The EU has pledged support to Ukraine and EU foreign policy chief Catherine Ashton is expected to travel to Ukraine on Monday to discuss measures to support an ailing economy.
"The ouster of President Yanukovych in Ukraine raises uncertainties about near-term stability and strategic Russia-EU-U.S. relations," analysts at Mizuho Corporate Bank said in a note. "For now though, nerves about Ukraine's possible default warned by the S&P on Friday may be overshadowed by the feel good factor about the U.K. and EU promising support."
(Read more: Gold eyes 4
thweek of gains on Ukraine default fears)
Analysts said that while Ukraine's economy is relatively small, with gross domestic product (GDP) below $200 billion, political developments remained a risk factor for world markets.
In particular, analysts said they would be watching for potential tension between the West and Russia over the future of Ukraine.
The EU has offered to revive a trade deal that Yanukovych spurned under Russian pressure in November, Reuters reported.
"Ukraine is a delicate situation. It is very important to Russia, which will not tolerate any regime that is hostile to them," Hans Goetti, head of investment Asia at Banque Internationale a Luxembourg, told CNBC Asia's "Cash Flow."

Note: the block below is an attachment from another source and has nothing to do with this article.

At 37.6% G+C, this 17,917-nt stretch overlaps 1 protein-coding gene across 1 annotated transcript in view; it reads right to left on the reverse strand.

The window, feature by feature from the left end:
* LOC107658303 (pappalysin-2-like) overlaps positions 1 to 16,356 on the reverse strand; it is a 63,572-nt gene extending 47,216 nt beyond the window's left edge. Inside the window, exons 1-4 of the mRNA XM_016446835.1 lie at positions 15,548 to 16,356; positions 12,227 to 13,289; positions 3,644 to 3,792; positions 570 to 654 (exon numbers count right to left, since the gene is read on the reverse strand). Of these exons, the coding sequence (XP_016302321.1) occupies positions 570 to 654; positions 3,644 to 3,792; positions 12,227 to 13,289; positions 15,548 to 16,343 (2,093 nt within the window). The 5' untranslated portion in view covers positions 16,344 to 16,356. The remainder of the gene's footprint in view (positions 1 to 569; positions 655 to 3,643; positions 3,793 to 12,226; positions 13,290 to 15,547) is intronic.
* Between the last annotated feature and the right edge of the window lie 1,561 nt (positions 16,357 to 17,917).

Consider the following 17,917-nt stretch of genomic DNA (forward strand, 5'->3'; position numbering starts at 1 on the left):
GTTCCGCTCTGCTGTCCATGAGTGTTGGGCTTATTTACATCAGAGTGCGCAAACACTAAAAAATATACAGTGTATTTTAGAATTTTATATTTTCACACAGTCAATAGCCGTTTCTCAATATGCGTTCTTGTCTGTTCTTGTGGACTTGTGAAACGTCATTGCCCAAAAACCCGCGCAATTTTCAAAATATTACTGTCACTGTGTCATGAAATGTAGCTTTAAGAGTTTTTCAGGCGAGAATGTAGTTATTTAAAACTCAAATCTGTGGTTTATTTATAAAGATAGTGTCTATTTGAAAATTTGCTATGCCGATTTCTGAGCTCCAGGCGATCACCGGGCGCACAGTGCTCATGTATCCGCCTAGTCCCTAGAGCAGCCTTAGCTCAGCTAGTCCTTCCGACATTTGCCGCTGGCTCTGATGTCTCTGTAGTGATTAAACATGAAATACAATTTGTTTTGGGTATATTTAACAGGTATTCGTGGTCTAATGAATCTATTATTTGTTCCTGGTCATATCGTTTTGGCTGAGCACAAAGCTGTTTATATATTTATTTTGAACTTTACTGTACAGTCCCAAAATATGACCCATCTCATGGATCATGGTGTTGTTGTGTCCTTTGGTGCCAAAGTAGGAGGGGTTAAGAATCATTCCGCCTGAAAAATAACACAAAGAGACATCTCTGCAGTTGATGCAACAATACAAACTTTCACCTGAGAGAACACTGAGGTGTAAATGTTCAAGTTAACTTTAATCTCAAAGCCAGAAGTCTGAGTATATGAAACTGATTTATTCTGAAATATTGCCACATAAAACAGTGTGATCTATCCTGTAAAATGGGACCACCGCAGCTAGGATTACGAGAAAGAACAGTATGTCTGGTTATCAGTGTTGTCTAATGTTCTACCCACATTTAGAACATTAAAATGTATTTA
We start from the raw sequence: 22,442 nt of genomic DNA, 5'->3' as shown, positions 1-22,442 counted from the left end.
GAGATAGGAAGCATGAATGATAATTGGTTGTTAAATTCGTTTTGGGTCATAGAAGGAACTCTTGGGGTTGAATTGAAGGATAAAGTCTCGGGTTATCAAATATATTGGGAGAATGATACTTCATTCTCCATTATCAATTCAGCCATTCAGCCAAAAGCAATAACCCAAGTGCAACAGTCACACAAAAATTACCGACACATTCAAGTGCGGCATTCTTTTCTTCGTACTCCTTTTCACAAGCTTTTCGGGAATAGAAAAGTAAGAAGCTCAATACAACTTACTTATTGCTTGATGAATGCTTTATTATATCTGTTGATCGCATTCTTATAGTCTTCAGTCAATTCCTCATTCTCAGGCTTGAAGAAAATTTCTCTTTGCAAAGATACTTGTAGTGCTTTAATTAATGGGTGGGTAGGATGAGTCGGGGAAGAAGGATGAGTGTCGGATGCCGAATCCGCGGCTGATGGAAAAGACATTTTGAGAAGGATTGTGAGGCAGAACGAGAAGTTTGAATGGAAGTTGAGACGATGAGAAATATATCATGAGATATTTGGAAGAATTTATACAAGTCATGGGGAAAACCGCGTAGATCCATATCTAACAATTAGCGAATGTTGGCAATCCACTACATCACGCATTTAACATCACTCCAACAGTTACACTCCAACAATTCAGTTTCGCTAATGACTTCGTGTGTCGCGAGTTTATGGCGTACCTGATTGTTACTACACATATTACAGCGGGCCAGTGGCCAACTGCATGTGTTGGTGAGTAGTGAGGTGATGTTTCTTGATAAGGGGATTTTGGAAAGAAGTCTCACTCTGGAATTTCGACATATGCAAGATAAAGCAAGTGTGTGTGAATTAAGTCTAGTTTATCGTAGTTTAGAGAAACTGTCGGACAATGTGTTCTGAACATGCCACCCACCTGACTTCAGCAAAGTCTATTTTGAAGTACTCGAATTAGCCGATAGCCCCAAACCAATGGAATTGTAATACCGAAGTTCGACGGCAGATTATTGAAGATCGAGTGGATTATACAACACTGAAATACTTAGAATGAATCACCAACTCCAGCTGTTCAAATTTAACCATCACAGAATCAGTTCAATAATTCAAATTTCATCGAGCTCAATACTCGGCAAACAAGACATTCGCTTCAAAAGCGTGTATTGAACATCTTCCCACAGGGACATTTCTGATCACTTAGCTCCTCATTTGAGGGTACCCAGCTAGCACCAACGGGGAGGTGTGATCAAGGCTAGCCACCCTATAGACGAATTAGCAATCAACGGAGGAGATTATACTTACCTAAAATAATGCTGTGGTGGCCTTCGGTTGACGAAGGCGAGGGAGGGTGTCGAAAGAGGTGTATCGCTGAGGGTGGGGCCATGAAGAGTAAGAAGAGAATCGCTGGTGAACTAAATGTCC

"If you're looking at a pro-Western government that is completely orientated to Europe, I don't think that's going to happen," he added.
Five-year credit default swaps - how much it costs to insure Ukraine's risk of default over a five-year period - fell on Monday by 161 basis points to a 3-week low. Analysts cited western aid as being substantial enough to prevent a credit event from taking place. Stocks in Kiev, meanwhile, soared 12 percent higher on the UAX Index by early afternoon.
— Writing by CNBC's Dhara Ranasinghe. Follow her on Twitter at @DharaCNBC